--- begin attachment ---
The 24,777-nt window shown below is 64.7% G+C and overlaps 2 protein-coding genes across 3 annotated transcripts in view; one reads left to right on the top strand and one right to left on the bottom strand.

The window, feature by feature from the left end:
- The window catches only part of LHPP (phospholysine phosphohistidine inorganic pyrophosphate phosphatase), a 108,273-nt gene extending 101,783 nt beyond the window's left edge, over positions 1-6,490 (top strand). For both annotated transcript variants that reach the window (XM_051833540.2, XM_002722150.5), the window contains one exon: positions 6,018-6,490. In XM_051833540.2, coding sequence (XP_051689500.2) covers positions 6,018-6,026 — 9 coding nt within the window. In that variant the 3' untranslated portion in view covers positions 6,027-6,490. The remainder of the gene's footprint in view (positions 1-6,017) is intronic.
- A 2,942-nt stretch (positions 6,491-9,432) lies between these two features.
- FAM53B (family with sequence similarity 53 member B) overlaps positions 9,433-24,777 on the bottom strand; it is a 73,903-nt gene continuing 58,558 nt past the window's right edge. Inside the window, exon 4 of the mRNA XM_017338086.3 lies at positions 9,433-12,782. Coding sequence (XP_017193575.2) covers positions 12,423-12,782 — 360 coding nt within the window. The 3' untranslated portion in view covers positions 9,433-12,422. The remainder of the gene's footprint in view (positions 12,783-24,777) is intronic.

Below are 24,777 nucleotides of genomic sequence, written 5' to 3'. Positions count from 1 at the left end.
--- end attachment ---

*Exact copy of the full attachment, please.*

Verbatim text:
The 24,777-nt window shown below is 64.7% G+C and overlaps 2 protein-coding genes across 3 annotated transcripts in view; one reads left to right on the top strand and one right to left on the bottom strand.

The window, feature by feature from the left end:
- The window catches only part of LHPP (phospholysine phosphohistidine inorganic pyrophosphate phosphatase), a 108,273-nt gene extending 101,783 nt beyond the window's left edge, over positions 1-6,490 (top strand). For both annotated transcript variants that reach the window (XM_051833540.2, XM_002722150.5), the window contains one exon: positions 6,018-6,490. In XM_051833540.2, coding sequence (XP_051689500.2) covers positions 6,018-6,026 — 9 coding nt within the window. In that variant the 3' untranslated portion in view covers positions 6,027-6,490. The remainder of the gene's footprint in view (positions 1-6,017) is intronic.
- A 2,942-nt stretch (positions 6,491-9,432) lies between these two features.
- FAM53B (family with sequence similarity 53 member B) overlaps positions 9,433-24,777 on the bottom strand; it is a 73,903-nt gene continuing 58,558 nt past the window's right edge. Inside the window, exon 4 of the mRNA XM_017338086.3 lies at positions 9,433-12,782. Coding sequence (XP_017193575.2) covers positions 12,423-12,782 — 360 coding nt within the window. The 3' untranslated portion in view covers positions 9,433-12,422. The remainder of the gene's footprint in view (positions 12,783-24,777) is intronic.

Below are 24,777 nucleotides of genomic sequence, written 5' to 3'. Positions count from 1 at the left end.